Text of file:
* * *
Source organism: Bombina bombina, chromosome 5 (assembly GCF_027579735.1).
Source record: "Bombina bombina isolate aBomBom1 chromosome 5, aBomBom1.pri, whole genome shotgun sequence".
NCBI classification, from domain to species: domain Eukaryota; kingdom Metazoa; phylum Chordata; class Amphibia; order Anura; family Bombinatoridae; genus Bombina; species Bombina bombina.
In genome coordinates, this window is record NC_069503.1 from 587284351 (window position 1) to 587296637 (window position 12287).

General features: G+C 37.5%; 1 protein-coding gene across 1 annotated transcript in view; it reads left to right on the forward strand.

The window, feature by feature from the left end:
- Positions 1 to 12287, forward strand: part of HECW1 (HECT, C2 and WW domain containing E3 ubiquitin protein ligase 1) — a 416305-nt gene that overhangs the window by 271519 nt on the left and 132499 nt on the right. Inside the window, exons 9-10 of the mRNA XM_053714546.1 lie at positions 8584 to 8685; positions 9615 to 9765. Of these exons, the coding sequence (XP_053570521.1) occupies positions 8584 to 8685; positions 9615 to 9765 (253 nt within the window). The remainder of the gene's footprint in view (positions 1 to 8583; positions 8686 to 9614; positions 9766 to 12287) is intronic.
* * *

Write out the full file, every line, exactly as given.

Source organism: Bombina bombina, chromosome 5 (assembly GCF_027579735.1).
Source record: "Bombina bombina isolate aBomBom1 chromosome 5, aBomBom1.pri, whole genome shotgun sequence".
NCBI classification, from domain to species: domain Eukaryota; kingdom Metazoa; phylum Chordata; class Amphibia; order Anura; family Bombinatoridae; genus Bombina; species Bombina bombina.
In genome coordinates, this window is record NC_069503.1 from 587284351 (window position 1) to 587296637 (window position 12287).

General features: G+C 37.5%; 1 protein-coding gene across 1 annotated transcript in view; it reads left to right on the forward strand.

The window, feature by feature from the left end:
- Positions 1 to 12287, forward strand: part of HECW1 (HECT, C2 and WW domain containing E3 ubiquitin protein ligase 1) — a 416305-nt gene that overhangs the window by 271519 nt on the left and 132499 nt on the right. Inside the window, exons 9-10 of the mRNA XM_053714546.1 lie at positions 8584 to 8685; positions 9615 to 9765. Of these exons, the coding sequence (XP_053570521.1) occupies positions 8584 to 8685; positions 9615 to 9765 (253 nt within the window). The remainder of the gene's footprint in view (positions 1 to 8583; positions 8686 to 9614; positions 9766 to 12287) is intronic.